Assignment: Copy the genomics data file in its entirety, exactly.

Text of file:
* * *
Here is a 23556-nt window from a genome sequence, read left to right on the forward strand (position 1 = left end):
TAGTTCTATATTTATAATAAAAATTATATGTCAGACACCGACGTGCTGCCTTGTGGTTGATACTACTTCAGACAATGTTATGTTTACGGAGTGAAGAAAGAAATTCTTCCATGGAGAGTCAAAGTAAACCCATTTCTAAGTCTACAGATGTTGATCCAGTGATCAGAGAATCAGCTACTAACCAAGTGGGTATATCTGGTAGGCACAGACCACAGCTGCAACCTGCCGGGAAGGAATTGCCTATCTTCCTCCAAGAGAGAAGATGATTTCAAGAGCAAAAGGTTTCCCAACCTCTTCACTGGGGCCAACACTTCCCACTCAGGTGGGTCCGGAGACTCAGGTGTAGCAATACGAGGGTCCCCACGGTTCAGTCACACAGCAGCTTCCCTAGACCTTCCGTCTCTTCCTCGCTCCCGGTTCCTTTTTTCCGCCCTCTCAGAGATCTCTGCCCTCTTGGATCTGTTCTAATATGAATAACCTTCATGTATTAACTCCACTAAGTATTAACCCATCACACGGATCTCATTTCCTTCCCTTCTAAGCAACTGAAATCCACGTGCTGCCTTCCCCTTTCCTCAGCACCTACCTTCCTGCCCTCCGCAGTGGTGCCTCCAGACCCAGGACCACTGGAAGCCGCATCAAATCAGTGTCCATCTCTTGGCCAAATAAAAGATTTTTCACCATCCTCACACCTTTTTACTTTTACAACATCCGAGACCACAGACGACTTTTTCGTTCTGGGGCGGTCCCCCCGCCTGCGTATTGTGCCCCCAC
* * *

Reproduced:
Here is a 23556-nt window from a genome sequence, read left to right on the forward strand (position 1 = left end):
TAGTTCTATATTTATAATAAAAATTATATGTCAGACACCGACGTGCTGCCTTGTGGTTGATACTACTTCAGACAATGTTATGTTTACGGAGTGAAGAAAGAAATTCTTCCATGGAGAGTCAAAGTAAACCCATTTCTAAGTCTACAGATGTTGATCCAGTGATCAGAGAATCAGCTACTAACCAAGTGGGTATATCTGGTAGGCACAGACCACAGCTGCAACCTGCCGGGAAGGAATTGCCTATCTTCCTCCAAGAGAGAAGATGATTTCAAGAGCAAAAGGTTTCCCAACCTCTTCACTGGGGCCAACACTTCCCACTCAGGTGGGTCCGGAGACTCAGGTGTAGCAATACGAGGGTCCCCACGGTTCAGTCACACAGCAGCTTCCCTAGACCTTCCGTCTCTTCCTCGCTCCCGGTTCCTTTTTTCCGCCCTCTCAGAGATCTCTGCCCTCTTGGATCTGTTCTAATATGAATAACCTTCATGTATTAACTCCACTAAGTATTAACCCATCACACGGATCTCATTTCCTTCCCTTCTAAGCAACTGAAATCCACGTGCTGCCTTCCCCTTTCCTCAGCACCTACCTTCCTGCCCTCCGCAGTGGTGCCTCCAGACCCAGGACCACTGGAAGCCGCATCAAATCAGTGTCCATCTCTTGGCCAAATAAAAGATTTTTCACCATCCTCACACCTTTTTACTTTTACAACATCCGAGACCACAGACGACTTTTTCGTTCTGGGGCGGTCCCCCCGCCTGCGTATTGTGCCCCCAC